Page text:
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How Resourceful Are You?

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Summary

Students will describe the differences between natural resources, human resources, and capital resources.

Coin Type(s)

  • Quarter

Coin Program(s)

  • 50 State Quarters

Objectives

Students will describe the differences between natural resources, human resources, and capital resources.

Major Subject Area Connections

  • Art
  • Social Studies

Grades

  • Second grade
  • Third grade

Class Time

Sessions: Three
Session Length: 30-45 minutes
Total Length: 91-120 minutes

Groupings

  • Whole group
  • Individual work

Background Knowledge

Students should have a basic knowledge of:

  • Goods
  • Services
  • Needs
  • Wants

Terms and Concepts

  • Resources
  • Natural resources
  • Human resources
  • Capital resources

Materials

  • 1 overhead projector
  • 1 overhead transparency (or photocopy) of the “Nevada Quarter Reverse” page
  • “Resource Coins” sheet
  • 1 class map of the United States
  • Chart paper
  • 1 copy of a text that gives information about resources, such as:
    • From Wheat to Bread (Start to Finish Series) by Stacy Taus-Bolstad
    • Start to Finish Series
    • Paper, Paper Everywhere by Gail Gibbons
    • How a Book is Made by Aliki
    • My First Book of How Things are Made by George Jones
  • 1 copy of a text that gives information about the state of Nevada, such as:
    • S Is for Silver: A Nevada Alphabet (Discover America State By State Alphabet Series) by Eleanor Coerr
    • Nevada by Dennis Brindell Fradin & Judith Bloom Fradin
    • Nevada (America the Beautiful) by Dee Lillegard and Wayne Stoker
    • Nevada by Karen Sirvaitis
    • Nevada Facts and Symbols (The States and Their Symbols) by Karen Bush Gibson
  • Construction paper, 12 X 18 inches
  • Glue
  • Scissors

Preparations

  • Make an overhead transparency (or photocopy) of the “Nevada Quarter Reverse” page.
  • Locate a copy of a text that gives information about resources (see examples under “Materials”).
  • Locate a copy of a text that gives information about Nevada (see examples under “Materials”).
  • Make copies of the “Resource Coins” sheet (2 or 3 copies per student).

Worksheets and Files

Lesson plan, worksheet(s), and rubric (if any) at www.usmint.gov/kids/teachers/lessonPlans/pdf/264.pdf.

Session 1

  1. Review the terms “goods” (things that people make or use to satisfy needs and wants) and “services” (activities that satisfy people’s needs and wants). Write out the definitions on chart paper. Create a T-chart labeled “Goods” and “Services.” Ask the students for examples of each and list them on the chart.
  2. Introduce the students to the selected text on resources. As a group, preview the text and illustrations to generate predictions about what is occurring in the text. Ask the students to listen carefully for information about any resources that could be used to produce goods and services. Read the text aloud to the class. Attend to unfamiliar vocabulary and concepts.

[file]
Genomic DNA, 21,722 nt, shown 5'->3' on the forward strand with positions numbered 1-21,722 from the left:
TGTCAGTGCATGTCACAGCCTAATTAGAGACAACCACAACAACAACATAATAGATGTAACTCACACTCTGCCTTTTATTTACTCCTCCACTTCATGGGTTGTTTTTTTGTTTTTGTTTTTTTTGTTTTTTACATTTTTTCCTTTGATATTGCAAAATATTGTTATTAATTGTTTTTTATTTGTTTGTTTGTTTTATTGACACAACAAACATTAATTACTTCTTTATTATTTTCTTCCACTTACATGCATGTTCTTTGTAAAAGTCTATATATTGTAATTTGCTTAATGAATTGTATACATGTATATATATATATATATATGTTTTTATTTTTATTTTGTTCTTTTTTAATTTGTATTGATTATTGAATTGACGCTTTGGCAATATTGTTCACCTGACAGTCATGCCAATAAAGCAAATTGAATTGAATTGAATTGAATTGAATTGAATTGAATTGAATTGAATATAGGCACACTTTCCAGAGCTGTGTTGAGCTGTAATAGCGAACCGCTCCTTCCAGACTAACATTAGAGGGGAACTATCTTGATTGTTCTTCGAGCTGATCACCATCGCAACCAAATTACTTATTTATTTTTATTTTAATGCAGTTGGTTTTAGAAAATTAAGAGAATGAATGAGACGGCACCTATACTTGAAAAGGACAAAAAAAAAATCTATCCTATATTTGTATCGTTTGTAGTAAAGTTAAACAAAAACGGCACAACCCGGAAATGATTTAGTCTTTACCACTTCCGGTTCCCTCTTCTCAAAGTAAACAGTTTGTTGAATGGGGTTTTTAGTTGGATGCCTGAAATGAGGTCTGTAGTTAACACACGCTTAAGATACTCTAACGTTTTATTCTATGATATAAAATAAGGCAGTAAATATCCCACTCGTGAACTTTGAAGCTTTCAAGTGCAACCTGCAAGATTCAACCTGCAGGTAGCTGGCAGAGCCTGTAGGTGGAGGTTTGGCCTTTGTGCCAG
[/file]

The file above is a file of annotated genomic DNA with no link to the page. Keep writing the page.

3. Ask the students to name some goods and services from the text. Record the students’ answers on the T-chart.
  4. Ask the students to identify materials, machines, tools, buildings, people, etc. that were used to produce these different goods and services. Pick one item such as bread or milk. Ask the students to list what resources are used to make the item. List these on a separate T-chart labeled “Item” and “Resources.”
  5. Describe the 50 State Quarters® Program for background information, if necessary, using the example of your own state, if available. Then display the transparency or photocopy of the “Nevada Quarter Reverse” page Locate Nevada on a classroom map. Note its position in relation to your school’s location.
  6. With the students, examine the design. Have the students identify the images and writing, including the words “The Silver State,” the mountains, the sun, the sagebrush, and the horses. Write these on a piece of chart paper with the heading “Nevada.”
  7. Lead a class discussion regarding the images and explain the following to the students.
    • Nevada has the largest wild horse population of any state. These horses run free on public lands.
    • A portion of the Sierra Nevada mountain range is located in Nevada.
    • Nevada became a state in 1864.
    • Nevada’s nickname is “The Silver State” because much of the silver found in the United States is found in Nevada. Explain that Nevada also produces gold, oil, and salt.
    • A large area called “The Great Basin” covers much of Nevada. Sagebrush, which is shown on the coin, is the state flower of Nevada and grows in the desert of the Great Basin.
  8. Explain to the students that the images on the coin are all resources. Explain to the students that resources are used to produce goods and services. Using the “Nevada” list, ask the students what goods and services they could use these different things for. List these goods and services on the “Goods and Services” T-chart.
  9. Have students think of additional resources and add them to a second list labeled “Other Resources.”
  10. Have the students draw three large circles on a sheet of paper and group the resources from the “Nevada” and “Other Resources” charts within the circles according to similarities.
  11. Discuss with students the three groups they came up with and the criteria they used for the groupings.

Sessions 2 and 3

  1. Review the charts and resource lists from the previous session. Review the definition of “resources.” Discuss the similarities the students found among the resources. Discuss the three types of resources (human, capital, and natural). Make a class chart with three large circles and label them “Human Resources,” “Natural Resources,” and “Capital Resources.” Divide the resources from the lists into the appropriate circles.
  2. Display the transparency or photocopy of the “Nevada Quarter Reverse” page. Review the resources shown on the coin. Ask the students if they can find something that the resources have in common. Guide the students to the conclusion that all of these resources are found in nature and are called “natural resources.”
  3. Look at the “Nevada” and “Other Resources” lists. Ask the students if all of the things listed would come under the heading of natural resources. Explain to the students that there are two other types of resources besides natural resources.
  4. Explain that buildings, people who work in the tourist trade, machines and tools used to produce goods and services, and so on are all resources. Ask the students for examples of tourism, buildings, and machines from their own state.